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Int J Parasitol. 1998 Jul;28(7):1007-13.

Apical organelles and host-cell invasion by Apicomplexa.

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Unité 42 INSERM, Villeneuve d'Ascq, France.


Host-cell invasion by apicomplexan parasites involves the successive exocytosis of three different secretory organelles; namely micronemes, rhoptries and dense granules. The findings of recent studies have extended the structural homologies of each set of organelles between most members of the phylum and suggest shared functions of each set. Micronemes are apparently used for host-cell recognition, binding, and possibly motility; rhoptries for parasitophorous vacuole formation; and dense granules for remodeling the vacuole into a metabolically active compartment. In addition, gene cloning and sequencing have demonstrated conserved domains, which are likely to serve similar functions in the invasion process. This is especially true for microneme proteins containing thrombospondin-like domains, which are likely to be involved in binding to sulphated glycoconjugates. One such protein was recently shown to be required for the motility of Plasmodium sporozoites. These molecules have been shown to be shed on the parasite and/or cell surfaces during the invasion process in Plasmodium, Toxoplasma and Eimeria. For rhoptries and dense granules, the association between exocytosed proteins and the parasitophorous vacuole membrane had been analyzed extensively in Toxoplasma, as these proteins are likely to play a crucial role in metabolic interactions between the parasites and their host cells. The development of parasite transformation by gene transfection has provided powerful tools to analyze the fate and function(s) of the corresponding proteins.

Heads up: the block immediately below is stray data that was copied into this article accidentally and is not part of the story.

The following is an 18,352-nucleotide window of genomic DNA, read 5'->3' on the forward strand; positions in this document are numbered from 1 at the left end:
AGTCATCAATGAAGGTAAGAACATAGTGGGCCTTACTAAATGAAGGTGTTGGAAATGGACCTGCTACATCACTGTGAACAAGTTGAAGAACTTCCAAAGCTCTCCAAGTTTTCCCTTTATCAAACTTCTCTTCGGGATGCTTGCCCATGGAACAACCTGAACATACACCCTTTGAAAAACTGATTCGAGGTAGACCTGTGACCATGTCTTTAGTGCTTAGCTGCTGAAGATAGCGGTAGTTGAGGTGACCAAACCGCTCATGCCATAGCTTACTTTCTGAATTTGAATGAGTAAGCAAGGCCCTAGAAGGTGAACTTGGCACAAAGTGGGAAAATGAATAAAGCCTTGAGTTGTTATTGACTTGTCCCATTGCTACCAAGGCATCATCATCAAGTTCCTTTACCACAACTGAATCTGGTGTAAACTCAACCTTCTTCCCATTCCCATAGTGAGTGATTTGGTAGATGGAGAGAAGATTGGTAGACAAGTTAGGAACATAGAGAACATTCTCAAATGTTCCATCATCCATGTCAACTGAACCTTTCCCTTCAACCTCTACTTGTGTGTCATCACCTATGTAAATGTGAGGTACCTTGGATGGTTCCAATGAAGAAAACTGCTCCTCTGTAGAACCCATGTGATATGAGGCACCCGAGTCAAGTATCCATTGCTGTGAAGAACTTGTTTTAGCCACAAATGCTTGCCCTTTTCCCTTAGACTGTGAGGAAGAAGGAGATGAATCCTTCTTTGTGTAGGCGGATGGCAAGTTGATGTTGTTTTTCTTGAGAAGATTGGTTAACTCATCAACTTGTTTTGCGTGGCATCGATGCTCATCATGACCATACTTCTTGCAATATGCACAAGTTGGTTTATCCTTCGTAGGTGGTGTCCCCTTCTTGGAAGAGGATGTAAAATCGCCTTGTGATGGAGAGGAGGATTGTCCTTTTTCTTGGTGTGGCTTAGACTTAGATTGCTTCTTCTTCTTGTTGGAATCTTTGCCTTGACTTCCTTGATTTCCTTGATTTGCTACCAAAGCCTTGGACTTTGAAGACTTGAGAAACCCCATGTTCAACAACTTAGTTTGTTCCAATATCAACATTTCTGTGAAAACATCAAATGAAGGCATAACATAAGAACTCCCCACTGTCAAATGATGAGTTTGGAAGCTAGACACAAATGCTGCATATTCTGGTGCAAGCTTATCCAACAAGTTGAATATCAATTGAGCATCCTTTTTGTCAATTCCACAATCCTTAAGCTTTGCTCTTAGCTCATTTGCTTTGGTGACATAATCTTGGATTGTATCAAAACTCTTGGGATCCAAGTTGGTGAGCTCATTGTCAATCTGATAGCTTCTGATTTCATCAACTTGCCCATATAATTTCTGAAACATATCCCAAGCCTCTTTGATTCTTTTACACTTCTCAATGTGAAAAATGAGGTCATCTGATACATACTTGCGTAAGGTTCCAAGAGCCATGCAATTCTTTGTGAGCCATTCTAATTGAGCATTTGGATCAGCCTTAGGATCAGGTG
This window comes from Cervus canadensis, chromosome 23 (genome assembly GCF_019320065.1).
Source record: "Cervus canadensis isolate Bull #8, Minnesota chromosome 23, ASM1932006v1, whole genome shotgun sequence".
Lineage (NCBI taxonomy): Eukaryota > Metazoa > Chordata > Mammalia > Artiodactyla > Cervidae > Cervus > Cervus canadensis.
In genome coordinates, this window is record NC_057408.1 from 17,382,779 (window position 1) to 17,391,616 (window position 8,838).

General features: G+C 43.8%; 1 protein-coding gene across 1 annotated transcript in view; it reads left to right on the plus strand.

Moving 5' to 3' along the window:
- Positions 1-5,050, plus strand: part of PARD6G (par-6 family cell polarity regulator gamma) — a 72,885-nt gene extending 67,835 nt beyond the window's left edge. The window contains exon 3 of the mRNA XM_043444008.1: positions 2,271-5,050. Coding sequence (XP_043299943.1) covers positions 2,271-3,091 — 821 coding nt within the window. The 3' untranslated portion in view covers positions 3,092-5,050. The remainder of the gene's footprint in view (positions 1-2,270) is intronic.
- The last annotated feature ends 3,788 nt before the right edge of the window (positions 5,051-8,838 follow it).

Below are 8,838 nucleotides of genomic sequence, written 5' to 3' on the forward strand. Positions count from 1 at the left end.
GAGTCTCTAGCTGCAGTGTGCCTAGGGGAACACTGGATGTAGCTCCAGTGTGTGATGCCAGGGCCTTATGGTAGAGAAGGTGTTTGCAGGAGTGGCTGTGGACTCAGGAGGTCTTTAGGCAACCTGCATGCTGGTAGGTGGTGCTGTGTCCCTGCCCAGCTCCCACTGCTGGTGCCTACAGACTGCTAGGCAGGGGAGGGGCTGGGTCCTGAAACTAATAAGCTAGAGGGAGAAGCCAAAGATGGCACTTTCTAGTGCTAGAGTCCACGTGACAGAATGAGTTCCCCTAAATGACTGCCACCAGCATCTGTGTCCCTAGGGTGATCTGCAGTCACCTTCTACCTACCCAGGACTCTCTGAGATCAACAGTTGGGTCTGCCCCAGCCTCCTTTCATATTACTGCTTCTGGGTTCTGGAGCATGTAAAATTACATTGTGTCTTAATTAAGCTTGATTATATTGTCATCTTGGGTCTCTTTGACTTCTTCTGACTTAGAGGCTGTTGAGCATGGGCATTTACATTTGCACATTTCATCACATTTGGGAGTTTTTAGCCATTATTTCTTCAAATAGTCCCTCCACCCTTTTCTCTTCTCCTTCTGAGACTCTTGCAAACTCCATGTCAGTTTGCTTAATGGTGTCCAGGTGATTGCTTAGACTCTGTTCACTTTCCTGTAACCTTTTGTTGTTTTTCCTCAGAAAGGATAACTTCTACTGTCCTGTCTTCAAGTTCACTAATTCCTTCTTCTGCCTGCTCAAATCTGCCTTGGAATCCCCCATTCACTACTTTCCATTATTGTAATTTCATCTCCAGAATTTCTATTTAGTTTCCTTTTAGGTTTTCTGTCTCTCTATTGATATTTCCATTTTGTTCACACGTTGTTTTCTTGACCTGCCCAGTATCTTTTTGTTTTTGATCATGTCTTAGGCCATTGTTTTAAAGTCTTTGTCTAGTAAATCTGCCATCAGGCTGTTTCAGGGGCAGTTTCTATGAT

[Indexed for MEDLINE]

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